The bidding process is often a tough one for both buyer and seller. In 2015, I interviewed the co-CEO of a company called InHub, Mr. Kent Costello. I have no economic connection with this company. I had asked for a demo after reading about the use of technology to help fiduciaries with their search and hiring of third parties. In answer to my question about the limitations of the existing RFP process for the buyer, Kent said "It can be difficult for investment committees to put together a list of questions that will help them to effectively compare firms and service offerings … Poorly crafted, irrelevant, or repetitive questions will lead to a weak due diligence process and leave the committee confused and frustrated. Worse yet, it could mean the selection of an inadequate vendor." Just as important, he pointed out that sellers could be reluctant to take the time and money to prepare a detailed proposal, "given the low likelihood of winning the business…" Click to read "Electronic RFP Process and Fiduciary Duty."

Process improvement is always a plus, whether applied to crafting a bid document, responding with a proposal or implementing the work, once hired.

According to a new report from Willis Towers Watson, corporations worry that employees cannot afford to leave the labor force on schedule. Fearing higher costs, many employers describe anemic retirement readiness as a "top risk" yet few monitor this on a regular basis. Researchers write "These findings suggest that sponsors have an opportunity to improve the governance of DC plans by increasing the frequency with which they monitor retirement readiness, as specific metrics on readiness would offer sponsors insight on the overall effectiveness of their plan." For a full read of this report, click to download "Unlocking Value From Effective Retirement Plan Governance."

Unfortunately, if results of a new FINRA Investor Education Foundation study reflect widespread reality, Corporate America may have an uphill and expensive battle on their hands. Nearly eighty percent of respondents self-identified as financially literate despite low scores on a quiz they took to test their knowledge. Making matters worse, financial education is a rarity. Six out of ten persons answered "No" when asked "Was financial education offered by a school or college you attended, or a workplace where you were employed?" 

Notably, the 2015 National Financial Capability Study reveals a financial literacy income gap with persons earning less money seemingly in need of greater help. If, as some predict, the U.S. Department of Labor Fiduciary Rule makes it harder for smaller investors to access financial advice, employers may need to pick up the slack. If that occurs, expect companies in search of long-term labor cost savings to incur bigger short-term cash outflows to provide employees with adequate financial education (to the extent allowed).

The takeaway is that retirement plans have a bottom line impact on shareholders. Companies offer programs to attract and retain talent but are mindful of the cost-benefit tradeoff.

Thanks to the many people who shared their insights about various state retirement arrangements for eligible private company employees and the need for a proverbial umbrella to address the fiduciary gap.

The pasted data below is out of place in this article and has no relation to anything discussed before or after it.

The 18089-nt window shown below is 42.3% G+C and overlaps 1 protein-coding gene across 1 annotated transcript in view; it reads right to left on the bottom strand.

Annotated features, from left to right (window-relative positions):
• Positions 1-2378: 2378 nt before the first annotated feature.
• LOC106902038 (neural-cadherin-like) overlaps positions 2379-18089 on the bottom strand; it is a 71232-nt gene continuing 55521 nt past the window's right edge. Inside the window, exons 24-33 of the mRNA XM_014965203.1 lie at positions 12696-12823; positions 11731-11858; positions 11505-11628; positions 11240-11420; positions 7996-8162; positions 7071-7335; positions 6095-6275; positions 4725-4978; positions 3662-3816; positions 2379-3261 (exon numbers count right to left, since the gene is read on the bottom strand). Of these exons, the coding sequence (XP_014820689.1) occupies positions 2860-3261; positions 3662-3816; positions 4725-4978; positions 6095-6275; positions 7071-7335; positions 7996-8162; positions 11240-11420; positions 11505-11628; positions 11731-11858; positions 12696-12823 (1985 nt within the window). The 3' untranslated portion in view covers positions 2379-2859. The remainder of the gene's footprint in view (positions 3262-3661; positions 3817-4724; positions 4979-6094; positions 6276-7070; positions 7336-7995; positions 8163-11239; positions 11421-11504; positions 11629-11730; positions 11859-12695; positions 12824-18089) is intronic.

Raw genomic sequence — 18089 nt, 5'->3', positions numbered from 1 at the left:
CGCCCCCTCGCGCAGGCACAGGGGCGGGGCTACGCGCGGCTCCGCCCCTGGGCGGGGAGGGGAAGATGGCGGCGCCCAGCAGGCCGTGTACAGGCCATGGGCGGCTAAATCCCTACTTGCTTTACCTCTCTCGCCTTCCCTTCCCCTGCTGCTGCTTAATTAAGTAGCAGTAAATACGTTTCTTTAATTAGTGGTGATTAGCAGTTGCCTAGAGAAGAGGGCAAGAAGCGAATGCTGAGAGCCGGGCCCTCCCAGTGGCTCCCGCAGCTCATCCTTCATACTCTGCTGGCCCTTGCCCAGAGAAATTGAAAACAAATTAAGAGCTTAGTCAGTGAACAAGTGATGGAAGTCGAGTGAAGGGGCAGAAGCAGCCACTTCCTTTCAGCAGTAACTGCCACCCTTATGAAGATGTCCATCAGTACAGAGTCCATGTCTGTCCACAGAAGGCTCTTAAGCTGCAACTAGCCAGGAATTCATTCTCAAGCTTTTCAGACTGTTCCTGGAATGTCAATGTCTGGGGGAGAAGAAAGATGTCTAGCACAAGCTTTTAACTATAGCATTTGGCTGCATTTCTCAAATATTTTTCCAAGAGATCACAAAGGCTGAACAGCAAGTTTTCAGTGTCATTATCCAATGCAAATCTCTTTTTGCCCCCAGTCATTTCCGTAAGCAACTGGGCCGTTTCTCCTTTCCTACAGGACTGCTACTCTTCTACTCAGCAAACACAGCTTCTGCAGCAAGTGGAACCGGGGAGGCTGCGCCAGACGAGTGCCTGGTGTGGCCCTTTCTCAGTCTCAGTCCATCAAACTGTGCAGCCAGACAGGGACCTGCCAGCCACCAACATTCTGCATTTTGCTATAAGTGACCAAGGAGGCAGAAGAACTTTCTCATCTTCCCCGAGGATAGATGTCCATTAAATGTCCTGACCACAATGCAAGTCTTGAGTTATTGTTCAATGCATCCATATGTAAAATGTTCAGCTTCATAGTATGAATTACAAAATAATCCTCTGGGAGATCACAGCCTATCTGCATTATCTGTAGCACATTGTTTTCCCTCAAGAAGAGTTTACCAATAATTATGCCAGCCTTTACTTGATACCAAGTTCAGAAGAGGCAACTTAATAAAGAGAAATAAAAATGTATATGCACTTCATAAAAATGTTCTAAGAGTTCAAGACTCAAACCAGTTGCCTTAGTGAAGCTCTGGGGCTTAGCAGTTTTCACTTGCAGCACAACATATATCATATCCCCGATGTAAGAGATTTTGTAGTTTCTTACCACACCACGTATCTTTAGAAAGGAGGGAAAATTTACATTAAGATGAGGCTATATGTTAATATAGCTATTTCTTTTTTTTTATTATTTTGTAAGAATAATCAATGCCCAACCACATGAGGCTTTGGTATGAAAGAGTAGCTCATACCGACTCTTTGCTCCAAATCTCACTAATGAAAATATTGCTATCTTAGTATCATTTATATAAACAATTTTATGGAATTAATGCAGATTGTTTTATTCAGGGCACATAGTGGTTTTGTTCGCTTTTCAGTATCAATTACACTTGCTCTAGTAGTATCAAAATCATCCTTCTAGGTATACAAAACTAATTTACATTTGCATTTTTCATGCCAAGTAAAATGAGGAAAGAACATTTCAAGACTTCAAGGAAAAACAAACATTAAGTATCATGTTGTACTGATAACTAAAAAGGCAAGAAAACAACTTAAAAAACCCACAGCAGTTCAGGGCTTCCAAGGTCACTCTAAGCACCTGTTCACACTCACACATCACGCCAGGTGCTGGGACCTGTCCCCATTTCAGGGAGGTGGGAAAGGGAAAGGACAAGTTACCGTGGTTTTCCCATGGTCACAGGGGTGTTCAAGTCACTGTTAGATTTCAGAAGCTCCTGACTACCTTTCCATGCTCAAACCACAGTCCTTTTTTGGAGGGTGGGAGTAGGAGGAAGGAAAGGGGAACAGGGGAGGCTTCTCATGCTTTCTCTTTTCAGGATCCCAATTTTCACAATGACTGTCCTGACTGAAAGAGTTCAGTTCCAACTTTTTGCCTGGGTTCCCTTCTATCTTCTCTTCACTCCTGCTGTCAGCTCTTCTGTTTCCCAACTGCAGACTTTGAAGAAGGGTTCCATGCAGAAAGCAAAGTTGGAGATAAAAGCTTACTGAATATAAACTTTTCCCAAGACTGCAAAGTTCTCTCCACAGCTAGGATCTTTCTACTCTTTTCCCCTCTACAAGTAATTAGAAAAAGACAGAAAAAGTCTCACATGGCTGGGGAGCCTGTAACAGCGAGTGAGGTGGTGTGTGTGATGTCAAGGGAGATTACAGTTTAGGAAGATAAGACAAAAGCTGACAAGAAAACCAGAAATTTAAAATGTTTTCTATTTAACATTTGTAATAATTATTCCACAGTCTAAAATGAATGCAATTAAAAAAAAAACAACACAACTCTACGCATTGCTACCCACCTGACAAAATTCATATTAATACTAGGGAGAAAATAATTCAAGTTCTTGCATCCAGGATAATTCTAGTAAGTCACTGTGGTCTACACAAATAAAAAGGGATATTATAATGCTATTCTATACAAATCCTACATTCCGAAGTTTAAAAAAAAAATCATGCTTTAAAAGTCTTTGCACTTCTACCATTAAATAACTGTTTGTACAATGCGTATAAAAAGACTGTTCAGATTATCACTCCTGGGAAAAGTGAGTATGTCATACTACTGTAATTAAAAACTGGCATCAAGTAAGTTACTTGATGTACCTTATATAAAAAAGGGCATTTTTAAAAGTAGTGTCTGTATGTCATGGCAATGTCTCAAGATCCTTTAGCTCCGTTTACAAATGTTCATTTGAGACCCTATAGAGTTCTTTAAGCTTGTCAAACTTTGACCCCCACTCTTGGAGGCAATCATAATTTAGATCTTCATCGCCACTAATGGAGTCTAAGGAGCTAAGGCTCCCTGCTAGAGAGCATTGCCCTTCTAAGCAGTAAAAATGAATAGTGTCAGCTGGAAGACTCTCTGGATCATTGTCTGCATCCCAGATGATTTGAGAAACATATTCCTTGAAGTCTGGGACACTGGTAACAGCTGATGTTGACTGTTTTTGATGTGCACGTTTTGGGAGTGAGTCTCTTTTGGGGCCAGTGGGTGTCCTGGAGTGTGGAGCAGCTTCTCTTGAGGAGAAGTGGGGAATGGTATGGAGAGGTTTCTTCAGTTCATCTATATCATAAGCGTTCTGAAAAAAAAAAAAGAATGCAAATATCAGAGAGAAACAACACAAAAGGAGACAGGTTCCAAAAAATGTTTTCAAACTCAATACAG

Let me start with the Nutmeg State program since I discussed it in two earlier posts. Interested parties can click to download the final legislation that sets up the Connecticut Retirement Security Exchange. (Note the new name.) Several changes caught my eye.

  • On page 156 of 298, there is a provision that "If a participant does not affirmatively select a specific vendor or investment option within the program, such participant’s contribution shall be invested in an age-appropriate target date fund that most closely matches the participant’s normal retirement age, rotationally assigned by the program." If "rotationally" means "random," it will be helpful to know how board members identify age cohorts and select (and monitor thereafter) a particular product for each group.
  • Regarding a provision that allows the sitting governor to individually select the board chair without the advice and consent of the General Assembly, a best practice is that the engagement process be transparent. Interested parties want to know that the appointment reflects the right person for the job
  • It would be helpful to know the basis for why the voluntary opt-in for small businesses with more than five employees was removed. After all, forced regulation could end up costing firms so much in terms of paperwork and payroll set-up that hiring plans are put on hold.
  • It would be helpful to know how the three percent default contribution level will be tracked so that legislators will know whether to seek an increase later on. It’s a low number, especially given the math for what can be done privately. Suppose a person makes $50,000 per year in wages. The three percent deduction translates into $1,500. In 2016, the IRA contribution limit for someone younger than fifty years is $5,500. Should an individual decide to allocate the maximum, participation in the state program will logically require that the individual go elsewhere to invest the additional $4,000. Why doesn’t that individual simply invest the full $5,500 with one reputable organization? I assume the counter argument is that an individual who would not max the annual IRA limit needs a nudge in the form of the state program.

As I wrote in "State Retirement Arrangements for Small Business Employees," there are multiple state endeavors and one would need to examine the details of each one to assess economic impact and pension governance implications. Questions about federal programs exist as well. Putting aside dire long-term projections about the U.S. Social Security Trust Fund, absent reforms, several critics are unhappy with what they see as a fiduciary gap for anyone enrolled in the myRA program. By way of background, there are no fees to the individual enrollee. This is good but the guaranteed return is low because it is tied to federal debt security yields. For June 2016, the number is 1.875 percent APR. There is a lifetime maximum of $15,000 for eligible persons. A person’s employer must agree to facilitate automatic deductions which means you must be employed.